This chapter contains some slightly sexually suggestive content.
The National was drowning, and it drowned those who lived and labored within its halls.
A Magician alone with her thoughts could sense the despairingly cold, despairingly thick aura of Water magic that permeated the surroundings. Water was colorless, faceless, it was dark, it was concealing. Water was secrets, water was an agenda that moved with an unfathomable purpose, rolling waves and building storms that swept, swallowed and destroyed. Water was natural, was it not? Water existed and moved unchallenged.
There was no aura more fitting for the National. Otrarian Magicians lead their lives around this institution, and it was natural that they rolled, natural that they swept and natural that they destroyed. Magic itself was the moon that turned their tides. Discovery.
Humanity was fire and metal. Towns and cities full of life and full of passion, pleasure and despair, an air thick with dreams and labors and discoveries. Metal was what humanity made and surrounded itself with and coveted; Fire was what dwelled within their hearts and minds. Minerva could with some effort render her own aura visible and she would see it, burning red with the faintest streaks of grey-black. Fire and Metal.
Where Humanity ceded space to the wild, one would feel the element of Earth, the fading ruler of the primordial Tierra, at peace in its remaining domains. In the mountains and up in the sky, the element of Air dominated, wild and free, a vagrant magic unrestrained by the logic of the world. In the places humans could easily touch, Water was a secret and sequestered magic, existing in small pockets cut into the land. Its domain was the ocean, the last frontier of land-bound humanity, and it guarded it violently, jealously.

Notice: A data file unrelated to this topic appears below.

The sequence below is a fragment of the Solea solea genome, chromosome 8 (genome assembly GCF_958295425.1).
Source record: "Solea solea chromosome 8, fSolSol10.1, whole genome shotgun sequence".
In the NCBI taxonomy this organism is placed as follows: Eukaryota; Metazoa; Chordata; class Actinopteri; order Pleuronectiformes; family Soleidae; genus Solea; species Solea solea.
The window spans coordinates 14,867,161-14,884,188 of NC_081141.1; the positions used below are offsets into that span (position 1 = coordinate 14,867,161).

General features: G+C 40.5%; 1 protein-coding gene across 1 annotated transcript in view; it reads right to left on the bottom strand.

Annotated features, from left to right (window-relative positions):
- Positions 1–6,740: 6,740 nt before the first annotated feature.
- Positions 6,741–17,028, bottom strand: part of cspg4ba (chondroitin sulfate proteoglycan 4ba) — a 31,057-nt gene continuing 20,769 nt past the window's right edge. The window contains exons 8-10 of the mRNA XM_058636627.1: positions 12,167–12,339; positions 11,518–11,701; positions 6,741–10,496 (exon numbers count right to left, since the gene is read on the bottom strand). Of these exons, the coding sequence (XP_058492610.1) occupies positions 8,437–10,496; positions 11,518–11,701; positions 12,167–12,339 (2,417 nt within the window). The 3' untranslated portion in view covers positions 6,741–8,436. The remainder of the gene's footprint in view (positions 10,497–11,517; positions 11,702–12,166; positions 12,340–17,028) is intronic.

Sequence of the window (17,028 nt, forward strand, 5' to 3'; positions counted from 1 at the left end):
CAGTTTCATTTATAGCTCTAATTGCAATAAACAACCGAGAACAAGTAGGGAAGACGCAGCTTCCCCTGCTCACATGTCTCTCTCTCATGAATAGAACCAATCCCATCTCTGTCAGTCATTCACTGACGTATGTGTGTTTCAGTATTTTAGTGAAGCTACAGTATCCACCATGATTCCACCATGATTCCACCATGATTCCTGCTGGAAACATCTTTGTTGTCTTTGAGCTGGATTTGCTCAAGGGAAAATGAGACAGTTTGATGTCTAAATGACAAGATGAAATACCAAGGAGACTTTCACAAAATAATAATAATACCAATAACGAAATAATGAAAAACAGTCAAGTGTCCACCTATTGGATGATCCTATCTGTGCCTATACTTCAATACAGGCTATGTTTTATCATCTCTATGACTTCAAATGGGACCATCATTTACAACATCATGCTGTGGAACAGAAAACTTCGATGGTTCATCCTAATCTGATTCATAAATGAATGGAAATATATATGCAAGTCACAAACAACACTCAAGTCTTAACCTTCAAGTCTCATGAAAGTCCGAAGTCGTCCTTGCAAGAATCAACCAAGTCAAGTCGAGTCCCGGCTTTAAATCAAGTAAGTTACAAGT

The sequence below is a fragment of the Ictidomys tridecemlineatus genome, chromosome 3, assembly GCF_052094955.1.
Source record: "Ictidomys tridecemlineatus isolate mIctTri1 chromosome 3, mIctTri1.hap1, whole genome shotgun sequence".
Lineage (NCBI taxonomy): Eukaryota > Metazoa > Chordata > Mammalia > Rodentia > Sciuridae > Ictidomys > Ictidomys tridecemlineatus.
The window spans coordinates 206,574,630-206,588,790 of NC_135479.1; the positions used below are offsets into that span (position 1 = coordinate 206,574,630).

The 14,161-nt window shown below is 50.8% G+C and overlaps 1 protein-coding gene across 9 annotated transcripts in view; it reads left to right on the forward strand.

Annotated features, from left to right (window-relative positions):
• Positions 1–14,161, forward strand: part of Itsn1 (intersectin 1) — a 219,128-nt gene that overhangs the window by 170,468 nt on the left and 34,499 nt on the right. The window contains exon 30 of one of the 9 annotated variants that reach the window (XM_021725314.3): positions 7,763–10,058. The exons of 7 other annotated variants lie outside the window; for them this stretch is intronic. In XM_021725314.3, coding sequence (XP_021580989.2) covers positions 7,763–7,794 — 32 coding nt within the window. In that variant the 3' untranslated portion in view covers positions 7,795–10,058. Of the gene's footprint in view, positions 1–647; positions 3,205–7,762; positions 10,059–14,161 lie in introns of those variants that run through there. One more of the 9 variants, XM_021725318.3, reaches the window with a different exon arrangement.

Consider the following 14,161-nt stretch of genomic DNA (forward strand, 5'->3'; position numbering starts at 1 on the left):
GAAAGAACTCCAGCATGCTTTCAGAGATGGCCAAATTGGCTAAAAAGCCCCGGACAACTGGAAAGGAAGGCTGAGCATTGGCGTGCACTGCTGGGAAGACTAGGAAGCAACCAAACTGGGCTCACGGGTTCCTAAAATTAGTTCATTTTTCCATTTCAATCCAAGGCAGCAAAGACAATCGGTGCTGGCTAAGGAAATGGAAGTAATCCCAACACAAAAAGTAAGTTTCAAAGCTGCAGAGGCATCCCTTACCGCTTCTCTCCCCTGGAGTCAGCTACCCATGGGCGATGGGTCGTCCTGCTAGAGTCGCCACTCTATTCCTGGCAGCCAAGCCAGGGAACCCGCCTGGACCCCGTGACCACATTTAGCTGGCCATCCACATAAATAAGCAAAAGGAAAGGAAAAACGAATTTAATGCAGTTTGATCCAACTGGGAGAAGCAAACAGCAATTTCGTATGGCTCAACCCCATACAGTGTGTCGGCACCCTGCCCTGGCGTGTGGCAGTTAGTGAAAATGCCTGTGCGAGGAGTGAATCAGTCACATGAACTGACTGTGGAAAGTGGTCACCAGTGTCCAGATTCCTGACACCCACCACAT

That the National reeked of Water so thoroughly and awfully was very deliberate.
Nobody ever felt ‘ok’ at the National. Living there, working there, was a great effort in itself, a draining labor that never seemed to ease. That was the existence of humans in a web of water that drained their air and squelched their fire. That was the sacrifice. This discomfort was the price of power. Those who couldn’t stand it weren’t worthy of it.
It was an ancient law that carried itself out well beyond anyone who supported it.
Minerva shut her eyes, her head dipping against the window of the bus. She could feel it.
That was the esoteric world of the National, the metaphysical atmosphere of it.
Physically, the Otrarian National Academy For The Esoteric Arts was a vast, sprawling entity, a city onto itself. Deep in the center was the Old Campus, where Anthropology and its quietly irrelevant ilk had their old, red-brick buildings that were square and stoic, with grim facades and faded stone streets. There was a splash of living color offered by Turrington plaza and its park, on all sides flanked by vast rainbow beds of flowers.
North of the Old Campus the vast Main Street of the National dominated the new campus, with its dynamic architecture, glass facades and modern flair. Rather than a square plan, the new campus seemed to sprawl off the main street in long veins, buildings sprouting everywhere they could. Classroom facilities, housing complexes, businesses of all kinds of sizes, hospitals, service plazas, fitness centers, laboratories, everything one could think of could be found somewhere in the city’s sinews.